A snake’s venom can be one of three types: cytotoxic, neurotoxic, or hemotoxic. Each type of venom affects the body differently.

Most snakes do not carry venom, but the ones that do are called venomous. If you stumble upon a snake and do not know what species it is, treat it as if it is venomous. The venom in some snake bites is enough to kill an adult, if not treated.

Eastern diamondback rattlesnake (Crotalus adamanteus) Photo credit: https://m.youtube.com/watch?v=kWy0eQm–L8

Cytotoxic venom is common in puff adders and spitting cobras, among others. The venom attacks the body’s cells, potentially killing the cells.

Cytotoxic venom is divided into three categories: cardiotoxic, myotoxic, and nephrotoxic. Depending on the category, the venom will affect cells in the heart, muscle, or kidney, respectively.

Some bites result in amputation. Death is possible, if left untreated.

Neurotoxic venom is common in mambas, cobras, and sea snakes, among others. The venom attacks the body’s nervous system, interrupting nerve signals.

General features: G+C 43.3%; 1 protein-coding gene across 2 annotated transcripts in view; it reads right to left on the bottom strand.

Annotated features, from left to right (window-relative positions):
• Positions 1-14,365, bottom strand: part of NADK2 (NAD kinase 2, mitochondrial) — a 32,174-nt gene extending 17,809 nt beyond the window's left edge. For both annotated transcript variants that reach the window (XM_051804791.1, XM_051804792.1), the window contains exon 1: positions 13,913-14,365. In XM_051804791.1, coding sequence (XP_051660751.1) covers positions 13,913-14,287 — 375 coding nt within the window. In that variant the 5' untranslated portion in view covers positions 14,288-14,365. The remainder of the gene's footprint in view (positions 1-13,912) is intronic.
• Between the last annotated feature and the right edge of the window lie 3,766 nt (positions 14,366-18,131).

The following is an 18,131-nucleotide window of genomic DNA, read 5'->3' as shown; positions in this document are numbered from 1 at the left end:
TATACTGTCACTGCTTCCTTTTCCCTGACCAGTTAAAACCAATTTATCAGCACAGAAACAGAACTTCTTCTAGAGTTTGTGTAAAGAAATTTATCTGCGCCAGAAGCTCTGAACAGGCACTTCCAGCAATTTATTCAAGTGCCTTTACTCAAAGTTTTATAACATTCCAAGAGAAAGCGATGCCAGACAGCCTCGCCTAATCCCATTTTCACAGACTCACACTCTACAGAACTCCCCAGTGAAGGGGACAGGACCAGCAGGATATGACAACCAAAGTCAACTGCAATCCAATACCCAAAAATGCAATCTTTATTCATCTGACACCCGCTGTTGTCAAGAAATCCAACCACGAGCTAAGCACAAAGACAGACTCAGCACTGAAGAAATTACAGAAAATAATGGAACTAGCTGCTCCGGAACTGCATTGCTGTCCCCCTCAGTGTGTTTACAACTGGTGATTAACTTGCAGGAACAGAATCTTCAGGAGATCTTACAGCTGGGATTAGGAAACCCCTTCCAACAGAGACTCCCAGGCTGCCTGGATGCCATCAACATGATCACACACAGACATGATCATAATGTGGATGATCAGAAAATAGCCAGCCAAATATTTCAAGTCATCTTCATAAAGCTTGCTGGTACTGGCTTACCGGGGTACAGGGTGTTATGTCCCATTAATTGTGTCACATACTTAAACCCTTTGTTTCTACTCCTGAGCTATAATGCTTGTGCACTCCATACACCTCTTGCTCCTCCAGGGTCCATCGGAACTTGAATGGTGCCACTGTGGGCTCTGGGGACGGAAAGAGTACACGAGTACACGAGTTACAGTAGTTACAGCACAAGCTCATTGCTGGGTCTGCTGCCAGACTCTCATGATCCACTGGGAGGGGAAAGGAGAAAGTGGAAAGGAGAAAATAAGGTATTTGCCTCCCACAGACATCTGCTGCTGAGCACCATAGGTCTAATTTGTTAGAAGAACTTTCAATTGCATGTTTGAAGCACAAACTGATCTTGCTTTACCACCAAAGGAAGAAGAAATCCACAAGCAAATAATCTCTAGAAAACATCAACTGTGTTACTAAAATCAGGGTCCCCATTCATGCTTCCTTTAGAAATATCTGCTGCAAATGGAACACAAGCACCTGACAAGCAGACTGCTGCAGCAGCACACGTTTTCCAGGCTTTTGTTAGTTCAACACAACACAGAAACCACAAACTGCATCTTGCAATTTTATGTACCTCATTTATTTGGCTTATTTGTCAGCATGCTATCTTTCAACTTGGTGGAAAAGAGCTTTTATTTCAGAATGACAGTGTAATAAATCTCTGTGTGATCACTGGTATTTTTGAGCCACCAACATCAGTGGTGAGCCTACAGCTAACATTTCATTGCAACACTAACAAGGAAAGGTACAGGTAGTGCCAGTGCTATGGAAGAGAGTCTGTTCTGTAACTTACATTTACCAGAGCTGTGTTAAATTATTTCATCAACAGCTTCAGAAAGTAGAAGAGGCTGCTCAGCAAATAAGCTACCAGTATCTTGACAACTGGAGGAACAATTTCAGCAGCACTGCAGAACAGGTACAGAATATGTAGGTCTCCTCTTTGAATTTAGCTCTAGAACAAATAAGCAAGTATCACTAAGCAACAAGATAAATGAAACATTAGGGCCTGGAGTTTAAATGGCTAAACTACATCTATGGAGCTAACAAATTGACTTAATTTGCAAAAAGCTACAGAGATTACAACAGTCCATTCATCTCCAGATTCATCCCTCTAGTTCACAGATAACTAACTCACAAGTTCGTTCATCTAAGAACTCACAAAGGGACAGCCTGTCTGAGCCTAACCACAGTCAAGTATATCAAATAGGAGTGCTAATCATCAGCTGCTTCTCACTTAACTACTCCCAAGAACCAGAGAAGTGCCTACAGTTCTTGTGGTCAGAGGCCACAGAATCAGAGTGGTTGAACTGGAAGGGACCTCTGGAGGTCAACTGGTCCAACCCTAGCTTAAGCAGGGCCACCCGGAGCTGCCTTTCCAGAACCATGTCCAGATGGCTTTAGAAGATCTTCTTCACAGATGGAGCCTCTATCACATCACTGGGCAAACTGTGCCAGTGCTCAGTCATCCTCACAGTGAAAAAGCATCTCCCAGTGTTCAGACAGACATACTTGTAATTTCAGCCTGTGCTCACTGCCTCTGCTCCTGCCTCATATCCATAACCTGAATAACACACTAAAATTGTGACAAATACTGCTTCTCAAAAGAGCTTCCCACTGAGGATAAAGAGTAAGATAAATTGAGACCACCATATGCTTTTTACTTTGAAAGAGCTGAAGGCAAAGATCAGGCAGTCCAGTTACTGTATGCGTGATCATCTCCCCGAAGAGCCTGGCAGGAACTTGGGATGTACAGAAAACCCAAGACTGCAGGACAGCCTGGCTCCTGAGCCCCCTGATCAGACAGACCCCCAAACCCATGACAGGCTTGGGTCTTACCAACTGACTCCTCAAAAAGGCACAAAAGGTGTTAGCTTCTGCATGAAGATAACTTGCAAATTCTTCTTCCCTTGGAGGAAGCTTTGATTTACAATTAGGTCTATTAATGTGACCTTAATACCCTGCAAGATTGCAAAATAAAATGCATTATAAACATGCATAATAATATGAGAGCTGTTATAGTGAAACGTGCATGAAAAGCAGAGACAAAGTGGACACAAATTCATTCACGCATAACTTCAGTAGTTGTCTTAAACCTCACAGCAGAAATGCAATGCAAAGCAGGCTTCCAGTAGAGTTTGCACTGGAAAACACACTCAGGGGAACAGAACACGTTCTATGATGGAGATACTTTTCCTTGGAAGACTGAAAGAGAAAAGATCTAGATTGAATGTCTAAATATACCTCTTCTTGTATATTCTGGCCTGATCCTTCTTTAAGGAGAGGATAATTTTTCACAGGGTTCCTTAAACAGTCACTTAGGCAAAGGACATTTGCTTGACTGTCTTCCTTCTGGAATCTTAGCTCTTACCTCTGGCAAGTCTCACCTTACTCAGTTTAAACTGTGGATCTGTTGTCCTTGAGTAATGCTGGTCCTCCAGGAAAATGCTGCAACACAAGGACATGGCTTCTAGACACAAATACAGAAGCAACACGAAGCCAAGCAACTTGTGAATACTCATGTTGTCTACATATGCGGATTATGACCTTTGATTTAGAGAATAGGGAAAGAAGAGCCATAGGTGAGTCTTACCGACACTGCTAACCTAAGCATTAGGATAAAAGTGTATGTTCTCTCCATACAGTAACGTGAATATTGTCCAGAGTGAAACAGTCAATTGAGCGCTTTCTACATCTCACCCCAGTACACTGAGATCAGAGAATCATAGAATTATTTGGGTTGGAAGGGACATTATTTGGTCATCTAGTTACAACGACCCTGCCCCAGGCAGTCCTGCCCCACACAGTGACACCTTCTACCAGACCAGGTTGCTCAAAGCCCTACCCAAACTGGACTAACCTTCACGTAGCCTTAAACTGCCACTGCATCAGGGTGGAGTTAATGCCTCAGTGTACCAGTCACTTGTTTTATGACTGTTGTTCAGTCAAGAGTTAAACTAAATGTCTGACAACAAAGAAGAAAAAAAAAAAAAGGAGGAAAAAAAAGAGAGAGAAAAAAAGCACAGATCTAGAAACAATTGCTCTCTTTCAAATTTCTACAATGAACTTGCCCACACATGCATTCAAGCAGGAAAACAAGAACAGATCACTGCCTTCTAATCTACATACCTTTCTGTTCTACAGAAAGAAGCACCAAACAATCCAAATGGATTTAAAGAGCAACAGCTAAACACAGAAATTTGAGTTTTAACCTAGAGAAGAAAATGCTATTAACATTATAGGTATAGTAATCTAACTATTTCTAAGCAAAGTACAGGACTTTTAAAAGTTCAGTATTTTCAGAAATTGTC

It can cause organ failure, immobilization, and seizers. Death is possible, if left untreated.

Hemotoxic venom is common in vipers and rattlesnakes, among others. The venom destroys blood cells in the body.

Internal bleeding can occur or blood clotting, which can lead to a stroke or heart attack. Death is possible, if left untreated.

Scientist extracting venom from a species of cobra Photo credit: http://viralportal.net/see-what-snake-venom-does-to-your-blood/

I debated on whether or not uploading pictures of the effects of snake venom. I decided not to because the images were a bit graphic. If you want to see the effects of cytotoxic, neurotoxic (internal damage, not visible from outside), and hemotoxic venom, you will need to look it up on your own.

Sources of information:



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